Can you point a finger on why you play golf? Is it the beautiful courses? The thundering sound of a long and straight drive? Or is it a clutch lag putt that drops to save PAR?

For me it’s all of these things and more. Unfortunately, golf instruction seems to have lost its passion for the game. The core of golf still is (and always has been) to get the ball in the hole with the fewest possible shots.

It’s not about having the most beautiful golf swing or about learning how to imitate certain positions and angles with your golf club or body.

Why You Don’t Improve

It’s not about the information or the tools. In fact, there was never a time before when you had so much detailed information about golf technique at your fingertips.

There are more than enough books and videos that repeat common golf instruction over and over. Nothing wrong with the information … but somehow casual golfers don’t improve.

There are two big problems with the teaching of most golf pros and online golf instruction.

Problem #1 – Focusing on the Symptom Instead of Your Golf

Of course, a slice is bad or hitting behind the ball is bad. But what does that help you to play better golf?

And how can you change these symptoms for the better?

If you are trying to learn the violin and someone keeps telling you that your experiments with the instrument sound awful, are you suddenly able to play better? Of course not!

But somehow people expect that effect in golf.

A better way is to communicate for change, so you as an individual learn to improve on your own.

We do that by identifying and focusing on your strengths. Building in you a deep understanding for the game and yourself – so you can become your own golf coach.

Problem #2 – Treating Yourself Like a Robot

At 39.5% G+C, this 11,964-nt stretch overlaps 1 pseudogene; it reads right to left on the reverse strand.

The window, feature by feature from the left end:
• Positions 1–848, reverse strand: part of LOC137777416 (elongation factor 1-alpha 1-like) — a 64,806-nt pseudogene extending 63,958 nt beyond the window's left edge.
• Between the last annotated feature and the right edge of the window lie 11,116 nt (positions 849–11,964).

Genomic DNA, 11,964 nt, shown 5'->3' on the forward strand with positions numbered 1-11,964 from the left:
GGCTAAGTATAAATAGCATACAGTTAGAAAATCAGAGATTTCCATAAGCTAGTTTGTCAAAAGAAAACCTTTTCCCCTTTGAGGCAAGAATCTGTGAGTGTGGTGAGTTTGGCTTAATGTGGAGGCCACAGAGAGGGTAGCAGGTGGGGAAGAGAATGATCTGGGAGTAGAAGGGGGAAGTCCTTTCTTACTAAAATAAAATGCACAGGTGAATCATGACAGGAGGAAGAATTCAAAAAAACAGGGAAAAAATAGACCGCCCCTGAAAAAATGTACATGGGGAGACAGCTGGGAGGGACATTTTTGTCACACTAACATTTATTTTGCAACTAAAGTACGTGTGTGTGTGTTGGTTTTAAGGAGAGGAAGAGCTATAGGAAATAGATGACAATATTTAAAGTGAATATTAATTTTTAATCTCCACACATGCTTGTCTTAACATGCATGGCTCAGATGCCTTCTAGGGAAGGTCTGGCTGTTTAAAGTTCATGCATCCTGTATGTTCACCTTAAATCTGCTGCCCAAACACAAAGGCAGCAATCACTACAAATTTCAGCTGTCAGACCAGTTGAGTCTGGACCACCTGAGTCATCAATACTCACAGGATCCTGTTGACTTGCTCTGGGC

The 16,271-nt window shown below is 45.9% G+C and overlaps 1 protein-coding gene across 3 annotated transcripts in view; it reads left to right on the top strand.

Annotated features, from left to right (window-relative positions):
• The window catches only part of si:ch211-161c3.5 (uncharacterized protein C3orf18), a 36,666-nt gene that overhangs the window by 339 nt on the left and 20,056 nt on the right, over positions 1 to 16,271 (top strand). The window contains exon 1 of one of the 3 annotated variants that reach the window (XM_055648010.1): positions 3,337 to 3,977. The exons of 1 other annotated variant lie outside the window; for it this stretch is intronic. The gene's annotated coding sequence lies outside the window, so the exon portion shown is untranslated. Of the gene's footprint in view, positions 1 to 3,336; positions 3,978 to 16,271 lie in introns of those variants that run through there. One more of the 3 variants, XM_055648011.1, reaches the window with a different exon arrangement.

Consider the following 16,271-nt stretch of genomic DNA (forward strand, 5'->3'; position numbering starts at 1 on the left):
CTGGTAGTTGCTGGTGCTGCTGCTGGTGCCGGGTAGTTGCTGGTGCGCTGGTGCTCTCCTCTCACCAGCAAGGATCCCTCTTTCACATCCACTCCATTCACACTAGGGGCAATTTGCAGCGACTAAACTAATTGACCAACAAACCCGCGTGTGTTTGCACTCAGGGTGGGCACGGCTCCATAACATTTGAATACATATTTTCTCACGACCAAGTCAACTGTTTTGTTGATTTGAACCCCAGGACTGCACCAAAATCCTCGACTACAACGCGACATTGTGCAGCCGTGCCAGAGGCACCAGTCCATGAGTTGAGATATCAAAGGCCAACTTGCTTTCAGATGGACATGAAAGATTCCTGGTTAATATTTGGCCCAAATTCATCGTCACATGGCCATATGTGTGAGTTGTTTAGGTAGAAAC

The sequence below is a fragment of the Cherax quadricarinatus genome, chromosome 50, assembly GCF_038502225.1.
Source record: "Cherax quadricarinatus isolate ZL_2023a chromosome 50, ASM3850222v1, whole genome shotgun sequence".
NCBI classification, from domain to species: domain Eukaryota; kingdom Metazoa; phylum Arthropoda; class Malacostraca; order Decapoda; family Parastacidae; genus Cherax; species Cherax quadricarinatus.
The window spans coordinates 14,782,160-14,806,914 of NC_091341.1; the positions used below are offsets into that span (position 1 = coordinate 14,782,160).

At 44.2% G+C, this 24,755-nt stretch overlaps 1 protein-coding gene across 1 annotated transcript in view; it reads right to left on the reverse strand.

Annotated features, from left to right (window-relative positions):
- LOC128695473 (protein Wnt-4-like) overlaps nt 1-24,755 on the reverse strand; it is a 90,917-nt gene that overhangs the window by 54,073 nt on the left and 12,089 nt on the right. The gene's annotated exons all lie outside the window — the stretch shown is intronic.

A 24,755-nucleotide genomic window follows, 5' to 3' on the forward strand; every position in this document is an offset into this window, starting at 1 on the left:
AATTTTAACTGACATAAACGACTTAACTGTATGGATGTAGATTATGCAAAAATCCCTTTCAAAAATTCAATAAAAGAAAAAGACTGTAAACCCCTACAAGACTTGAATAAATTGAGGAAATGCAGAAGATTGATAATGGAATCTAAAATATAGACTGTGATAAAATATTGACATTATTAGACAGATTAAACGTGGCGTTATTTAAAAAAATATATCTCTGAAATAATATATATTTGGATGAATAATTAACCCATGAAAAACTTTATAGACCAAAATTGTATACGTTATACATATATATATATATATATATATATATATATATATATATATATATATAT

Do you know the Iron Byron swing machine? It’s a machine that is being used to test golf clubs.

You stick a club into the machine, punch in some numbers and the robot makes perfect golf swings, one after another – like there’s no tomorrow.

Now many golf instructors seem to think that this consistency and accuracy might be something to aspire for their students or for themselves.

Looking at numbers, angles and simulations all day long. Trying to construct and learn the “perfect golf swing”.

Do people swing better with these details in mind? Maybe a little. Sometimes.

Do people perform better on the golf course knowing their smash-factor, spin rates, attack angles and club head speed?

Usually not!

Especially if you aren’t playing on a professional level.

Golf is played by individuals. And you have unique abilities, strengths and weaknesses like everybody.

If you want to play better golf, the change has to come from within you.

And you need to be able to make that change without spending months practicing at the range – or else you lose interest.

So the task of a good golf instructor is to provoke and amplify your own ability to transform your game – with words, demonstration and drills.

A transformation that actually empowers you, builds confidence and brings results you can feel, see and repeat.

The 3 Commandments of a Good Golfer

So we try to do exactly that by focusing on the 3 commandments of a good golfer:

  • Always practice golf shots, not your golf swing.
  • Be a serious student of the game.
  • Look at golf as a series of challenges. Having better solutions to these challenges leads to better scores.

It’s Your Choice

Do you want to look pretty with a cookie-cutter golf swing, or do you actually want to transform your game to become the best golfer you can be?

It’s your choice.

Good at Golf is the place if you want to learn the game inside out and honor your journey while doing so.

For starters, I encourage you to subscribe to my free newsletter.

There you’ll find a lot of no-nonsense golf instructions that goes beyond simplified swing tips and useless golf gibberish, empowering you to transform your game from the inside.

About the Author

Greg - Founder of Good at Golf

Greg is a junior golf coach and currently living with his wife and two sons in Berlin, Germany. Greg loves to play golf, as much as teaching it, science fiction movies and listening to video game music.

“Enjoy the game and go hit some!”


Photo: “golfer walking and carrying golf bag” © dotshock – photodune.net